To the annoyance of some shareholders, Great Lakes Dredge & Dock (NASDAQ:GLDD) shares are down a considerable 34% in the last month. The recent drop has obliterated the annual return, with the share price now down 19% over that longer period.
Assuming nothing else has changed, a lower share price makes a stock more attractive to potential buyers. While the market sentiment towards a stock is very changeable, in the long run, the share price will tend to move in the same direction as earnings per share. So, on certain occasions, long term focussed investors try to take advantage of pessimistic expectations to buy shares at a better price. Perhaps the simplest way to get a read on investors' expectations of a business is to look at its Price to Earnings Ratio (PE Ratio). Investors have optimistic expectations of companies with higher P/E ratios, compared to companies with lower P/E ratios.
How Does Great Lakes Dredge & Dock's P/E Ratio Compare To Its Peers?
We can tell from its P/E ratio of 7.75 that sentiment around Great Lakes Dredge & Dock isn't particularly high. The image below shows that Great Lakes Dredge & Dock has a lower P/E than the average (10.9) P/E for companies in the construction industry.
Great Lakes Dredge & Dock's P/E tells us that market participants think it will not fare as well as its peers in the same industry. While current expectations are low, the stock could be undervalued if the situation is better than the market assumes. You should delve deeper. I like to check if company insiders have been buying or selling.
How Growth Rates Impact P/E Ratios
Probably the most important factor in determining what P/E a company trades on is the earnings growth. If earnings are growing quickly, then the 'E' in the equation will increase faster than it would otherwise. That means even if the current P/E is high, it will reduce over time if the share price stays flat. A lower P/E should indicate the stock is cheap relative to others -- and that may attract buyers.
Great Lakes Dredge & Dock's 395% EPS improvement over the last year was like bamboo growth after rain; rapid and impressive. The sweetener is that the annual five year growth rate of 20% is also impressive. With that kind of growth rate we would generally expect a high P/E ratio.
Don't Forget: The P/E Does Not Account For Debt or Bank Deposits
The 'Price' in P/E reflects the market capitalization of the company. So it won't reflect the advantage of cash, or disadvantage of debt. Hypothetically, a company could reduce its future P/E ratio by spending its cash (or taking on debt) to achieve higher earnings.
While growth expenditure doesn't always pay off, the point is that it is a good option to have; but one that the P/E ratio ignores.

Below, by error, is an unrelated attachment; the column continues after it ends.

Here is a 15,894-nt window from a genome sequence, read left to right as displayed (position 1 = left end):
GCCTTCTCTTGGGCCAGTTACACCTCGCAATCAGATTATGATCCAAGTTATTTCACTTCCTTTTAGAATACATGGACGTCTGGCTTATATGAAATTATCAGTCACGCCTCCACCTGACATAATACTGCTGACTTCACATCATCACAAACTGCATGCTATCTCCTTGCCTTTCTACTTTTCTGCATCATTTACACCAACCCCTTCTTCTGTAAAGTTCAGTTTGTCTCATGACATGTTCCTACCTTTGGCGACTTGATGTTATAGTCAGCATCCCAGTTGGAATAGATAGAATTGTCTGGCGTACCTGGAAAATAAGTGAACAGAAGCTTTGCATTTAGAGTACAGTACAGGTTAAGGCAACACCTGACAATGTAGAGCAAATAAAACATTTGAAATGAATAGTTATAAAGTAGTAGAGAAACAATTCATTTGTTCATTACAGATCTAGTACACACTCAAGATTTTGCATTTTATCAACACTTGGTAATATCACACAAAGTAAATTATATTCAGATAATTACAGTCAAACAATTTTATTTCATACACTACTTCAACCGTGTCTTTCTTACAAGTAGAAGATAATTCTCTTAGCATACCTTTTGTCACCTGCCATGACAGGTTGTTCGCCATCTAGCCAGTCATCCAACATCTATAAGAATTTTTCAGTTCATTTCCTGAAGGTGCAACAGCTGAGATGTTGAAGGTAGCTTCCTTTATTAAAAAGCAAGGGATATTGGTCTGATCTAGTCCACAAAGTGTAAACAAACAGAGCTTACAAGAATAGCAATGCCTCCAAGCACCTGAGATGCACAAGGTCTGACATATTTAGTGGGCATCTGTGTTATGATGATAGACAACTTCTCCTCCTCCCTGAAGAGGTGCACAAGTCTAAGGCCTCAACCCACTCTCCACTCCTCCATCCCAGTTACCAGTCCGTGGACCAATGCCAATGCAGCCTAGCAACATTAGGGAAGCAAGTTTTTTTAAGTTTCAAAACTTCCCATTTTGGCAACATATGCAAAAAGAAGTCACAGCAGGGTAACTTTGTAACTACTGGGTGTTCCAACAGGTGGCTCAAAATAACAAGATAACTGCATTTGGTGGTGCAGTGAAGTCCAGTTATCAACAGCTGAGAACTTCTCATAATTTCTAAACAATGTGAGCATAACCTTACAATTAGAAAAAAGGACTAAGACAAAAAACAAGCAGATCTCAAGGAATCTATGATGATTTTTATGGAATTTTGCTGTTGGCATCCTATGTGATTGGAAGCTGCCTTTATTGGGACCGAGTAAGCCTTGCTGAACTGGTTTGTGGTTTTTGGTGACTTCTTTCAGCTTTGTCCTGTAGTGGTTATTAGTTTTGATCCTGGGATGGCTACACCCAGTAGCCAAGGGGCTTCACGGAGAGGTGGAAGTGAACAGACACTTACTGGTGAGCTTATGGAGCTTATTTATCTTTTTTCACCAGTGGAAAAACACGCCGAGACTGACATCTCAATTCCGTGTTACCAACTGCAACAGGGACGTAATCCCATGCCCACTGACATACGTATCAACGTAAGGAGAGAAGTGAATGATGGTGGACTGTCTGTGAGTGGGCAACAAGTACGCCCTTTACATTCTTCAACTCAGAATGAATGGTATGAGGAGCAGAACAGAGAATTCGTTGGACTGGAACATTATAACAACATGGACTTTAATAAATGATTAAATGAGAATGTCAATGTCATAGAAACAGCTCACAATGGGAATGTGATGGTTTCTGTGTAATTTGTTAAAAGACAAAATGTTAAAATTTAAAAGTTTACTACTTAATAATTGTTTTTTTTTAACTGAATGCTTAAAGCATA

So What Does Great Lakes Dredge & Dock's Balance Sheet Tell Us?
Great Lakes Dredge & Dock has net debt equal to 31% of its market cap. You'd want to be aware of this fact, but it doesn't bother us.
The Verdict On Great Lakes Dredge & Dock's P/E Ratio
Great Lakes Dredge & Dock trades on a P/E ratio of 7.7, which is below the US market average of 13.3. The company does have a little debt, and EPS growth was good last year. If it continues to grow, then the current low P/E may prove to be unjustified. Given Great Lakes Dredge & Dock's P/E ratio has declined from 11.7 to 7.7 in the last month, we know for sure that the market is more worried about the business today, than it was back then. For those who prefer to invest with the flow of momentum, that might be a bad sign, but for deep value investors this stock might justify some research.
When the market is wrong about a stock, it gives savvy investors an opportunity. As value investor Benjamin Graham famously said, 'In the short run, the market is a voting machine but in the long run, it is a weighing machine. So this free visual report on analyst forecasts could hold the key to an excellent investment decision.
Of course you might be able to find a better stock than Great Lakes Dredge & Dock. So you may wish to see this free collection of other companies that have grown earnings strongly.
If you spot an error that warrants correction, please contact the editor at firstname.lastname@example.org. This article by Simply Wall St is general in nature. It does not constitute a recommendation to buy or sell any stock, and does not take account of your objectives, or your financial situation. Simply Wall St has no position in the stocks mentioned.
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